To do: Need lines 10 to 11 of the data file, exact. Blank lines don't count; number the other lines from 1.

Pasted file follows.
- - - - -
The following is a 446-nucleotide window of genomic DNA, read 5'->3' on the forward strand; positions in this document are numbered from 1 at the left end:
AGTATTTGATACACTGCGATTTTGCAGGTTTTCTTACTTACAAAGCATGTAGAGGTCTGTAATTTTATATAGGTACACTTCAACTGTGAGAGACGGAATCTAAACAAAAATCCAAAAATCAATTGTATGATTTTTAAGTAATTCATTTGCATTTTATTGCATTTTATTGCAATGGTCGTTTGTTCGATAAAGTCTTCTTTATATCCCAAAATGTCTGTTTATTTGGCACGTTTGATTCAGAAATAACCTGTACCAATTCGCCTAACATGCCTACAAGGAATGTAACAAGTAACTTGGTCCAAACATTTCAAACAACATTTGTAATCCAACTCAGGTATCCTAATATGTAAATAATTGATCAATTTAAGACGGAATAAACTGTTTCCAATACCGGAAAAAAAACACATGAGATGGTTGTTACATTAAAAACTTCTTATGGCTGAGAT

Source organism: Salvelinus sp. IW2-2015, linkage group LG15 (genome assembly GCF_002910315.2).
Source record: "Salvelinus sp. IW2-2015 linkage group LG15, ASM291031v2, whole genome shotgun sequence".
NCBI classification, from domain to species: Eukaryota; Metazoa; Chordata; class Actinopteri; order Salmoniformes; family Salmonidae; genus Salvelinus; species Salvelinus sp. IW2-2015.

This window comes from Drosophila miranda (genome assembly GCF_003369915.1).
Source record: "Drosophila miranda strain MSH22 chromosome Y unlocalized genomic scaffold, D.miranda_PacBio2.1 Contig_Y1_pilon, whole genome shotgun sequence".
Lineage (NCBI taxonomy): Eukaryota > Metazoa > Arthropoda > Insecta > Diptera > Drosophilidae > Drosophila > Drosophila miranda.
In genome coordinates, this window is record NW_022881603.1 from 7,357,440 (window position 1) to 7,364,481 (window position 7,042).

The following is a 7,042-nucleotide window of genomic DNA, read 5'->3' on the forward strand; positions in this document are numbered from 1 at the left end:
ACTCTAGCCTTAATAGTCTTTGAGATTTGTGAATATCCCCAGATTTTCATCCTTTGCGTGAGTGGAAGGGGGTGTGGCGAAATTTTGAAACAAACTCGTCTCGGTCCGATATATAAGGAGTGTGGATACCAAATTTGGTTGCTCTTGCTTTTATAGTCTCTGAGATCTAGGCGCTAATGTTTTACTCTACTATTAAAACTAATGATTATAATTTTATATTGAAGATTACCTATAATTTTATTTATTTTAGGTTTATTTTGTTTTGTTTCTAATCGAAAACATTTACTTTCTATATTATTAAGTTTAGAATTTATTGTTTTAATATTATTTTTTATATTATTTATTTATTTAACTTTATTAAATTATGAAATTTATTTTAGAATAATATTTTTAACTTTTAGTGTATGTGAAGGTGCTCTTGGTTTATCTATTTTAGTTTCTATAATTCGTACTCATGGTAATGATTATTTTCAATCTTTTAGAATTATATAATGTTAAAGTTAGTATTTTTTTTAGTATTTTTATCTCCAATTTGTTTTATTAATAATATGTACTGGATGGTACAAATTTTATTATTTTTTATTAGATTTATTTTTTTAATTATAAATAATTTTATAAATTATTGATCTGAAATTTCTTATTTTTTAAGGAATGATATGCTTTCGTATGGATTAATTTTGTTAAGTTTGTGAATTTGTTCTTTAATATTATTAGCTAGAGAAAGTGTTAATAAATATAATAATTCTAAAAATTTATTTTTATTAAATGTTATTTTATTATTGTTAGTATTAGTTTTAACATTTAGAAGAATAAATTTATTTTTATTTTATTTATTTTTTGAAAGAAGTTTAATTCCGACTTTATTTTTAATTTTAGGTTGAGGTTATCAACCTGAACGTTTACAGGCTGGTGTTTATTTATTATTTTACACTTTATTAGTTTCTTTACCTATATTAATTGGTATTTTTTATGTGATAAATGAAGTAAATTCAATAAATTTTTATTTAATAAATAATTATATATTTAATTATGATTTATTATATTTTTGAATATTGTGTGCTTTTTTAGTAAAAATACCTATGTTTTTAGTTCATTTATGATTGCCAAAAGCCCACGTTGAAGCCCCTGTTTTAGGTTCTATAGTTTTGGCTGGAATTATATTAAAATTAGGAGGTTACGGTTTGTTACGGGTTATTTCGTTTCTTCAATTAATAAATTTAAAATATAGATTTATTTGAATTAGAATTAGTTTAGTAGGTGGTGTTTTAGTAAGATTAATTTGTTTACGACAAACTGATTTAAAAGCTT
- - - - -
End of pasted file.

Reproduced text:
The following is a 7,042-nucleotide window of genomic DNA, read 5'->3' on the forward strand; positions in this document are numbered from 1 at the left end:
ACTCTAGCCTTAATAGTCTTTGAGATTTGTGAATATCCCCAGATTTTCATCCTTTGCGTGAGTGGAAGGGGGTGTGGCGAAATTTTGAAACAAACTCGTCTCGGTCCGATATATAAGGAGTGTGGATACCAAATTTGGTTGCTCTTGCTTTTATAGTCTCTGAGATCTAGGCGCTAATGTTTTACTCTACTATTAAAACTAATGATTATAATTTTATATTGAAGATTACCTATAATTTTATTTATTTTAGGTTTATTTTGTTTTGTTTCTAATCGAAAACATTTACTTTCTATATTATTAAGTTTAGAATTTATTGTTTTAATATTATTTTTTATATTATTTATTTATTTAACTTTATTAAATTATGAAATTTATTTTAGAATAATATTTTTAACTTTTAGTGTATGTGAAGGTGCTCTTGGTTTATCTATTTTAGTTTCTATAATTCGTACTCATGGTAATGATTATTTTCAATCTTTTAGAATTATATAATGTTAAAGTTAGTATTTTTTTTAGTATTTTTATCTCCAATTTGTTTTATTAATAATATGTACTGGATGGTACAAATTTTATTATTTTTTATTAGATTTATTTTTTTAATTATAAATAATTTTATAAATTATTGATCTGAAATTTCTTATTTTTTAAGGAATGATATGCTTTCGTATGGATTAATTTTGTTAAGTTTGTGAATTTGTTCTTTAATATTATTAGCTAGAGAAAGTGTTAATAAATATAATAATTCTAAAAATTTATTTTTATTAAATGTTATTTTATTATTGTTAGTATTAGTTTTAACATTTAGAAGAATAAATTTATTTTTATTTTATTTATTTTTTGAAAGAAGTTTAATTCCGACTTTATTTTTAATTTTAGGTTGAGGTTATCAACCTGAACGTTTACAGGCTGGTGTTTATTTATTATTTTACACTTTATTAGTTTCTTTACCTATATTAATTGGTATTTTTTATGTGATAAATGAAGTAAATTCAATAAATTTTTATTTAATAAATAATTATATATTTAATTATGATTTATTATATTTTTGAATATTGTGTGCTTTTTTAGTAAAAATACCTATGTTTTTAGTTCATTTATGATTGCCAAAAGCCCACGTTGAAGCCCCTGTTTTAGGTTCTATAGTTTTGGCTGGAATTATATTAAAATTAGGAGGTTACGGTTTGTTACGGGTTATTTCGTTTCTTCAATTAATAAATTTAAAATATAGATTTATTTGAATTAGAATTAGTTTAGTAGGTGGTGTTTTAGTAAGATTAATTTGTTTACGACAAACTGATTTAAAAGCTT